Citron, of which the Buddha’s hand is a variety, is a citrus that produces very original fruits and blooms in a manner much appreciated by perfume makers.
Key Hand of Buddha facts
Height – 10 to 16 feet (3 to 5 meters)
Exposure – full sun
Soil – well-drained
Foliage – evergreen
Flowering – January to December
Hardiness – at least 40°F (5°C)
Here are our tips: advice on planting, pruning and caring to grow nice citron trees.
Planting Buddha’s hand citron tree
The planting of the Buddha’s hand citron tree is very important, because it determines how well the tree will grow, bear flowers and ultimately produce citrons.
The Buddha’s hand citron tree requires well drained and rich soil for it to develop well.
Buddha’s hand citron tree planted directly in the ground
Before you start, you should know that Buddha’s hand does not resist freezing, and will start suffering when temperatures drop below 40°F (5°C).
Only try to plant the Buddha’s hand citron tree directly in the ground in areas where the winter climate is very mild, or in winter gardens.
- Avoid planting Buddha’s hand citron tree in full summer, when temperatures are high.
- Choose a sun-bathed area sheltered from heavy wind.
- Place a drainage layer at the bottom of the hole with gravel or clay marbles.
- Mix garden soil with citrus-specific planting soil mix, if you haven’t any, with regular planting soil mix.
- Fill the hole in with this mix and press it down.
- Water and press down again.
- Water regularly during the first 2 years after planting without ever flooding the roots.
Buddha’s hand citron tree planted in pots
This is probably the best way to grow Buddha’s hand citron trees in our temperate latitudes, because our climate is too cool.
- Just as for the potted lemon tree, Buddha’s hand citron will do very well in a pot.
- You will need to bring it indoors from October to May in a lean-in or a greenhouse that isn’t heated.
- Perform a repotting after having purchased your plant, and then, repeat this every 2 or 3 years.
Pruning Buddha’s hand citron
Since the size of the Buddha’s hand tree when adult is quite small, about 6 to 10 feet (2 to 3 meters), normally you can avoid any measure of pruning.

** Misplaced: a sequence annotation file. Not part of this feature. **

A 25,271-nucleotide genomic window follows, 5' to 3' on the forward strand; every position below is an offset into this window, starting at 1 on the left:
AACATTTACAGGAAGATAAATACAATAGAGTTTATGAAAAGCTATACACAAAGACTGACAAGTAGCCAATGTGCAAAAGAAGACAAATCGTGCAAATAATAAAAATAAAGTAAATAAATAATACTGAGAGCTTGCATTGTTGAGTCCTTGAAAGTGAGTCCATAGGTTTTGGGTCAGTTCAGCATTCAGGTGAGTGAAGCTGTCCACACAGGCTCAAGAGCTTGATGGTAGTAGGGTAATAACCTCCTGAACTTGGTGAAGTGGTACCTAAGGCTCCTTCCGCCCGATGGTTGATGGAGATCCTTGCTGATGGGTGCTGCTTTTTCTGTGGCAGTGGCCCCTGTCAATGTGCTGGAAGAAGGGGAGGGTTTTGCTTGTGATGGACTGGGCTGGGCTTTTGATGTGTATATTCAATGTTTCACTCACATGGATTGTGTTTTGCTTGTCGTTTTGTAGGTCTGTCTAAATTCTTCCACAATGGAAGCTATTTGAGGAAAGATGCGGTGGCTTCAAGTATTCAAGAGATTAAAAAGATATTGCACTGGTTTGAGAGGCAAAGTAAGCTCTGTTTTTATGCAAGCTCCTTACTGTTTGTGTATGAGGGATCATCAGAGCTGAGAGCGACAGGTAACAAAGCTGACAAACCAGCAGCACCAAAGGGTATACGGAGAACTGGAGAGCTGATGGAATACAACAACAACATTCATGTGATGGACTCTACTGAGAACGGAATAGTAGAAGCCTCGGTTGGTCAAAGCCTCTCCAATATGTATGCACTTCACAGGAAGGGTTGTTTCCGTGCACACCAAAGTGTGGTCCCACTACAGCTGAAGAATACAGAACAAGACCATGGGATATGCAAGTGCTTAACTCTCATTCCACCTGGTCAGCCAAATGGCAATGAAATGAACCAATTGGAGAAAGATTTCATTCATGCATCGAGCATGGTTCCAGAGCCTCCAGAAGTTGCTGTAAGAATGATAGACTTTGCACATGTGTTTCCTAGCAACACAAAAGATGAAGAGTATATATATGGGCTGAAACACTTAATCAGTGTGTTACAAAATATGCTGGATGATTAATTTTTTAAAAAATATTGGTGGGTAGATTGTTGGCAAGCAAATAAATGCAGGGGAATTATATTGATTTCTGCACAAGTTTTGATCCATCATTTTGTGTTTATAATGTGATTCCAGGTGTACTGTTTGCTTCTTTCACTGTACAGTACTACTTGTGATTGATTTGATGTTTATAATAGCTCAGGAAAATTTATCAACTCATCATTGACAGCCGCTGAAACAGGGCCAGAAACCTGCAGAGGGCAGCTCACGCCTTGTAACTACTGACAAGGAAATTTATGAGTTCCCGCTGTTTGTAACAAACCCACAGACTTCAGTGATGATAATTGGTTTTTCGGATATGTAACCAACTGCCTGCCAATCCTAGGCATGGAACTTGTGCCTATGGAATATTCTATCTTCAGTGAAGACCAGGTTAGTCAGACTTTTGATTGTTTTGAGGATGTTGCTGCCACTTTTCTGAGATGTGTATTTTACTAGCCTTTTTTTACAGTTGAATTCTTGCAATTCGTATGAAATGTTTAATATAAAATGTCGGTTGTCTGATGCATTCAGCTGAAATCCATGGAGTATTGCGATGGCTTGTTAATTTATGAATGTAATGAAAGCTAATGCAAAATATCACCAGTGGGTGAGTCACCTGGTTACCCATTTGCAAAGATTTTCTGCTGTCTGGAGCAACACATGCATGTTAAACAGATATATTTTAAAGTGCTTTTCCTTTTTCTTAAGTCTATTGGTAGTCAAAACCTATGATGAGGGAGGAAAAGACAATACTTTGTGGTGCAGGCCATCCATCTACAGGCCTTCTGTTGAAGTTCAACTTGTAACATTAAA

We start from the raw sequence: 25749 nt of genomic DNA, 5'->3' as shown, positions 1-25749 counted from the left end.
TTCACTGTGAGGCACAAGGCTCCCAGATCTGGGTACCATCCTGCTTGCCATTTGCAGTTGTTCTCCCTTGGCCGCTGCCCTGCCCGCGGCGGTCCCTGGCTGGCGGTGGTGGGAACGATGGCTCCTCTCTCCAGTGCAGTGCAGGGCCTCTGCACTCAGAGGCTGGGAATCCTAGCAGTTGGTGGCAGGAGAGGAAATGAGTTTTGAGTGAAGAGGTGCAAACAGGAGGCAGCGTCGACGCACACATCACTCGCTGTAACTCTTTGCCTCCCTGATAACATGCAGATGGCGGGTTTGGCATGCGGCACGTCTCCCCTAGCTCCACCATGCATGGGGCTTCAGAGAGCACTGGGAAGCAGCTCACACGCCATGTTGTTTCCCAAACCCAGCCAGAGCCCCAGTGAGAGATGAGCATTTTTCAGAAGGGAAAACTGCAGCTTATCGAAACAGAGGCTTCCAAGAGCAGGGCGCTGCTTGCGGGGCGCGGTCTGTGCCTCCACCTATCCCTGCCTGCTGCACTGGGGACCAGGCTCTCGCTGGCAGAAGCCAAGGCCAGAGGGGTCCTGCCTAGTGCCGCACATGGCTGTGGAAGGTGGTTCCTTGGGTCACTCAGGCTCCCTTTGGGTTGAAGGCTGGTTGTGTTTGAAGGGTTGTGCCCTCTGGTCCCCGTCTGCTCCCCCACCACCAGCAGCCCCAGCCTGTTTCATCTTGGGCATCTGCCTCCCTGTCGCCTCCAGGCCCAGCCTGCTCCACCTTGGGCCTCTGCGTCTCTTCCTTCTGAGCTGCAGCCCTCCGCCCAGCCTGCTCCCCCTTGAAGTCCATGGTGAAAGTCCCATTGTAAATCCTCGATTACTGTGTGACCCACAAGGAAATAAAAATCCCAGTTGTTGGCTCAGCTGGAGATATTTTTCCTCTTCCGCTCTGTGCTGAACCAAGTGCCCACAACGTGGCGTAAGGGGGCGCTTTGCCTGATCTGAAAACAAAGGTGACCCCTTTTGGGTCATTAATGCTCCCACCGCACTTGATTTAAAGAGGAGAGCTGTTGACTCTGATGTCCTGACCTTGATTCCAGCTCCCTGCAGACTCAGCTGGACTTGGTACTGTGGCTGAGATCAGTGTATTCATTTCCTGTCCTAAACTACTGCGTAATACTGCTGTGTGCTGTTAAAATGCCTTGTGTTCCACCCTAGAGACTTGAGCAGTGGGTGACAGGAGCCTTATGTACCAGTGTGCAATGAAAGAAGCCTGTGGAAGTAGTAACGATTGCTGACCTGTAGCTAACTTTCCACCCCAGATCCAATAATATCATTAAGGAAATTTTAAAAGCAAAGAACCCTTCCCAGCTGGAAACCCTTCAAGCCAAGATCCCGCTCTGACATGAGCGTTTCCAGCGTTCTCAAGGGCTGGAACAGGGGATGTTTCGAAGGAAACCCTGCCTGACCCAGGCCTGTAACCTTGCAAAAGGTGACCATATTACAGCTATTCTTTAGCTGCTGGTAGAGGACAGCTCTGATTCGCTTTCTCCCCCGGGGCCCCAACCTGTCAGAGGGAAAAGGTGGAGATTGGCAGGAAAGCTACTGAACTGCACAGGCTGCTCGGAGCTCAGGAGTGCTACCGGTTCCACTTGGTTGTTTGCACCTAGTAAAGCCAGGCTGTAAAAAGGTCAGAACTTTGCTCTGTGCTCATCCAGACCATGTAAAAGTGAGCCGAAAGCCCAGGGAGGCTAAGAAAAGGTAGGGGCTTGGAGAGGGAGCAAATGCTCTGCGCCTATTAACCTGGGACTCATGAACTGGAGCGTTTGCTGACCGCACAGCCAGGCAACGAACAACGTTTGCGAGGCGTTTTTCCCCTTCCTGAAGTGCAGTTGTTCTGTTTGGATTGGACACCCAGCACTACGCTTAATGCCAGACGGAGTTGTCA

However, you can prune a few times to increase growth, help the branches to grow more dense, and get more fruits.
When to prune Buddha’s hand citron
Pruning is best performed in spring, ideally during the months of March, April or May, after the citron harvest.
How to prune your Buddha’s hand tree
Pruning should be restricted to the bare minimum:
Using a properly disinfected hand pruner, cut each new shoot back to more or less half its length, taking great care to cut just above a leaf.
- Remove suckers that are growing at the wrong place, such as along the trunk of where branches meet.
- Cut away scraggly branches or inward-growing branches.
- Remove dead wood regularly and clear the inside branches to let light penetrate to the center again.
Watering a Buddha’s hand tree
The Buddha’s hand citron tree normally doesn’t require any specific watering pattern, except in hotter countries and those countries that suffer from strong droughts in summer.
Never water too much, because the Buddha’s hand citron tree doesn’t cope well with flooded soil.
- You know if your Buddha’s hand trees need water when their leaves start drooping or bending over.
- It is best to water with collected rain water, because they are vulnerable to calcium ions in water, and tap water often has many.
Watering Buddha’s hand citron tree planted in pots
The Buddha’s hand citron tree planted in a pot doesn’t have the same water needs as a normal ground-grown tree, because the soil in the pot dries up much faster.
- Water as soon as the soil is dry without flooding the pot.
- Best to water with rain water.
- In winter, water as little as possible (once a fortnight should cover its needs).
Caring for Citron ‘Buddha’s hand’
When planting was properly performed, and that watering is correctly balanced, this fruit tree should give you much enjoyment and satisfaction.
Just like all other potted plants, adding citrus-specific fertilizer will be needed regularly to compensate the natural loss of nutrients in the soil mix that you’ve provided for it.
Important: The Buddha’s hand citron tree is not an indoor plant and it can’t survive indoors in a heated room all year long, especially not in winter.
- If you wish to try a citrus plant that copes well with growing indoors, read about calamondin trees.
Diseases that are commonly found on Buddha’s hand citron trees
Similar to lemon trees, the Buddha’s hand citron tree is vulnerable to the same diseases.
Fruit rot, aphids or mealybugs are some of the many diseases and parasites that Buddha’s hand trees can suffer from.
European brown rot – citrons rot while still on the citron tree.
Scale insects – whitish masses colonize leaves.
Aphids – leaves curl up and fall off.
Thrips – especially attacking fruits, creating blotches of silver-white on skin.
Smart tip about Buddha’s hand citron
Pick the citrons as soon as they easily break off from the citron tree.
Credits for images shared to Nature & Garden (all edits by Gaspard Lorthiois):
Close hand of Buddha on tree by Pixel2013 under Pixabay license
Open Buddha’s hand by Pixel2013 under Pixabay license
Ripe Hand of Buddha by Kkristie under Pixabay license